Monty is a yo-sd sized doll which means that while he is bigger than the tinies, he is still pretty small and compact. He is about half the size of my old 18 inch American Girl sized doll (which just happens to be about half a standard size coffee mug). At first, I was expecting him to be a little bigger, but since I have been actively fiddling with him more, I am getting more used to the tiny size.

I haven't changed anything about him for the past year. He came naked and with no face-up. Pipos sent him out with 16 mm purple glass eyes that don't really show up well, but I have come to love him just the same. The reason why I haven't done much with him was because of guilt with buying a BJD without telling my parents (whose house I live in) and being busy with trying to make a living.

It turns out that while I am still busy with real life issues, my parents didn't really care about me getting a BJD as long as I was financially stable. They think it is a little strange, but then the cheshire cats have that effect on people even in the BJD community.

While Monty's first year with me was pretty uneventful, I have high hopes for the second year. I have been saving up to get some face up supplies and a new set of eyes a size smaller so I can change the way he looks. I am also hoping to teach myself how to sew clothing and make Monty some clothes as well as put my knitting to the test and knit tiny little sweaters and things of that nature. But most of all, I am hoping to just have him out more because I love the way he looks. Happy Birthday, Monty!

Saturday, July 5, 2014

Exciting News from Volks USA & Baby the Stars Shine Bright



Baby the Stars Shine Bright (BtSSB) is one of my absolute favorite stores for Lolita fashion. It was the very first brand store I was introduced to so it has a special place in my heart. It was announced on Wednesday that they are now opening up a brick and mortar branch in New York right next to the re-opening of the Tokyo Rebel store.

This is a big deal for all of the American Lolitas who are into and are just getting into Lolita fashion. Now it will be easier to get brand items in the United States without having to go through the trouble of getting a Japanese proxy or deciphering Japanese websites. In all, it will be easier to get into the fashion. And with the new official store front, it might mean a growth in popularity. Either way, for me, it would mean having the chance to save up and actually visit a BtSSB store in my lifetime.
 

Another exciting announcement has to deal with the Volks Ball Jointed Doll store (specifically the US branch of the Volks store). Volks is one of the oldest dealers of ball jointed dolls as be know them and they have been in business for ten years now. Recently, they closed their storefront in San Fransisco and temporarily closed their Volks USA website. There was rumor and speculation all over the BJD community if Volks was closing their doors to the US market or if there was going to be something big coming.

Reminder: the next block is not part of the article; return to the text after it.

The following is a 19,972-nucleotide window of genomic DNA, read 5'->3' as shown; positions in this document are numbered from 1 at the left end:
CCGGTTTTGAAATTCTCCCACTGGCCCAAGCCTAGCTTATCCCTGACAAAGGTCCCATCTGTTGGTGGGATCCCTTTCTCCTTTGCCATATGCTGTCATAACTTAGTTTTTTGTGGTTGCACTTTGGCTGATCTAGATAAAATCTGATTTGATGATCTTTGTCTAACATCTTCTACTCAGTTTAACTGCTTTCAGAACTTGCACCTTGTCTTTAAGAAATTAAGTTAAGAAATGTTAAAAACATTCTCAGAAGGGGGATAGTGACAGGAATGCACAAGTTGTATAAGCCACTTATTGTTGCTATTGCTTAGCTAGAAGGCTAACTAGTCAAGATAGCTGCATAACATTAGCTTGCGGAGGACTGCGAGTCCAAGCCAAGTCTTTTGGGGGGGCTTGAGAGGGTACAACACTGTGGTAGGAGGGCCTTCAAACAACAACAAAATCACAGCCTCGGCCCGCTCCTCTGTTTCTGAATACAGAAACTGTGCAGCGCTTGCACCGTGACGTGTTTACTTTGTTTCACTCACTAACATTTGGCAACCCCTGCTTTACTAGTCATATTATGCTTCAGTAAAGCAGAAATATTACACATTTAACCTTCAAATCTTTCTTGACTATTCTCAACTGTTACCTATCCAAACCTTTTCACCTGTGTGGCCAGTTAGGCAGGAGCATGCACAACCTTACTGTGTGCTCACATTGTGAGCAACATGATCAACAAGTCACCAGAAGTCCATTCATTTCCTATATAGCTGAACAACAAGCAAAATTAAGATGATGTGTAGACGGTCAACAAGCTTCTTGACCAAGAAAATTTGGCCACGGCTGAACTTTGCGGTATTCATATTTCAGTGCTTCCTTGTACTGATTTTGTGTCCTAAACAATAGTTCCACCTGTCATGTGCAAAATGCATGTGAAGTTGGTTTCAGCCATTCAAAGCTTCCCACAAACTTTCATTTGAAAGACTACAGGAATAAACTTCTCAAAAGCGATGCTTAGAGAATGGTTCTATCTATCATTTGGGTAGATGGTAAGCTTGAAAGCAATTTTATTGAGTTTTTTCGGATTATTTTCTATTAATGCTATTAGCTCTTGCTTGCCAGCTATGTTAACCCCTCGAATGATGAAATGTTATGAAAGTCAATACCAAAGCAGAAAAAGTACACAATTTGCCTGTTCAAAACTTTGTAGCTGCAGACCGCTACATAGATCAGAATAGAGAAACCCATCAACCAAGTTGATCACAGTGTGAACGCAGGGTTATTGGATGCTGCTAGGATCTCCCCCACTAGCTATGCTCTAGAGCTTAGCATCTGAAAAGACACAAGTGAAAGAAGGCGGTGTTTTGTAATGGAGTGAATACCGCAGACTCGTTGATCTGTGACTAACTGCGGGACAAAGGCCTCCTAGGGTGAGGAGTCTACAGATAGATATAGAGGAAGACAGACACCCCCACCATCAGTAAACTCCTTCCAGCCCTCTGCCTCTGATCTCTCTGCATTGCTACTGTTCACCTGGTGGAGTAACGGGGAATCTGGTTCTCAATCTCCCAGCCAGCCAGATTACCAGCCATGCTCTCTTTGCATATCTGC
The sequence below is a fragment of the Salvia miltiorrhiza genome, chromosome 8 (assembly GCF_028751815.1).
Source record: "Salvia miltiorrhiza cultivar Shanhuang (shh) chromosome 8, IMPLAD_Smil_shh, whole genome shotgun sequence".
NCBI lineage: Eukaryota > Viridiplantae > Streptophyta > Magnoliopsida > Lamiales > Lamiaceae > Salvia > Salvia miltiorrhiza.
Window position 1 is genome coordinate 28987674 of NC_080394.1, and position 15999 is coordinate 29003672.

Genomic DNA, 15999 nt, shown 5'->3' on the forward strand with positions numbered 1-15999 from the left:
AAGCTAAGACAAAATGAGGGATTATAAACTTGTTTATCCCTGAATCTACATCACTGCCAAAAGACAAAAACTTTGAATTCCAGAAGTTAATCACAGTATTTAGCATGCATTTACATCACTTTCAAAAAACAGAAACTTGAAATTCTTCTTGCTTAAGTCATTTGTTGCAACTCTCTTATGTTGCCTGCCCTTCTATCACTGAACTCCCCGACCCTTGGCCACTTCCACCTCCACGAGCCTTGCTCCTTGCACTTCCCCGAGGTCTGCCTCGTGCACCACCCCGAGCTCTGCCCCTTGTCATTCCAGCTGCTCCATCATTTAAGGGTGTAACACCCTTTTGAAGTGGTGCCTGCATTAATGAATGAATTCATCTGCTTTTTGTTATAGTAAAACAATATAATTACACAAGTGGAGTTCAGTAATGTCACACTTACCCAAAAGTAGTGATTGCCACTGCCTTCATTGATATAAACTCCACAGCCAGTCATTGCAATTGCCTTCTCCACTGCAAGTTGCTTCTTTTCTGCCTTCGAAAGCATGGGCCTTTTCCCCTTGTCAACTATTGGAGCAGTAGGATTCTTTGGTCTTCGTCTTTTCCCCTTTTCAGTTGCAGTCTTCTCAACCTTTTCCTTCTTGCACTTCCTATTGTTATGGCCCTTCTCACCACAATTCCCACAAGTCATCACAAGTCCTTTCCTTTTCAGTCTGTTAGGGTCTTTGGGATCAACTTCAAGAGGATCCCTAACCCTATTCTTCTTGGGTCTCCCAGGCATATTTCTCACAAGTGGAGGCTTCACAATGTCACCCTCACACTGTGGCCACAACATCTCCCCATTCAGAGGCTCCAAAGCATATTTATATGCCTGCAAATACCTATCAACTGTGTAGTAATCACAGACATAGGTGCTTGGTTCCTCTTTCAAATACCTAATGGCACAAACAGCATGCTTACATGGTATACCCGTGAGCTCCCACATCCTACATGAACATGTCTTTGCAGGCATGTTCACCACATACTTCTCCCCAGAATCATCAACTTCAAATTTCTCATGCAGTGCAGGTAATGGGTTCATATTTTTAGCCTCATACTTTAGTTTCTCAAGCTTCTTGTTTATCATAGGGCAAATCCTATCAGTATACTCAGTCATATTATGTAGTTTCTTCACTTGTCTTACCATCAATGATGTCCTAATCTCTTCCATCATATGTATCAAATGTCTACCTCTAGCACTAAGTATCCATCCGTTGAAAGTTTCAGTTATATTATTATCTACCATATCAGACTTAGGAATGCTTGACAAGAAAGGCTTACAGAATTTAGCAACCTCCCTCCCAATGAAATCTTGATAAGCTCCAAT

Volks is going to be releasing the Full Choice System (FCS) on their US website in August. This means that Volks is trying to expand their market and they will be competing with the other companies that have been offering that feature online.

As far as I can find, the details have not been fully announced, so I'm not sure if the FCS will allow us to receive a doll with eyes, wig, clothes, and a face-up like it would if you were to get one in the physical store, but this is a huge step forward for people who have been wanting a Volks doll from the system (or really a new Volks in general). I am looking forward to seeing what this online system will have to offer and will start saving up in anticipation of getting one before the end of the year.

Thursday, July 3, 2014

Neglected Spindles

I have been neglecting my poor half-finished projects on my spindles ever since I've really started spinning on my wheel. Yes, the wheel is a whole lot faster than my spindles, but I feel like I have gotten more spinning done in two days than I did using my wheel. (Which is wrong considering I just did a wheel plying session in two days, but if I used my spindles consistently, I might be getting more done.)

This is a lovely Chameleon Colorways BFL roving that my friend got me in 2012. If my Ravelry page is to be believed, I have been spinning on this since 2012 as well with big breaks in between steps. The colorway name is called Briar Rose. It has red, magenta, a yellow, and brown in the mix. Since I am chain plying it, the colors will probably be mostly separated from each other, but I'm letting them marl as they come up. This will hopefully provide some depth in the color transitions. Especially in the ones from red to magenta to the yellow.

The singles in my plying ball are at least a year old so the twist is long set in them. This is making plying interesting since I'm not really sure how much twist is supposed to go in as I am plying. I do know that I like a nice hard ply in most of my fingering weight yarns, so I am plying this pretty hard. Hopefully, this won't be like the laceweight I just plied that turned out underplied in spots and has to go through to get more twist in again.

I still have two-thirds of the roving she gave me. I was going to spin for a true three-ply, but then I got my wheel and I really want to spin the rest of it on my wheel. Some people defend spindles with all their might and I do love my spindles, but my spinning time is at a premium at the moment, so I'm going with the speed of my wheel instead of the portability of my spindles.

My goal is to get all of my SIPs (spinning in progress) done by the end of August. That leaves me with one skein to re-run through my wheel, this batch of singles to finish plying, and the rest of my silk hankie to spin up and ply. I think that is a reasonable goal.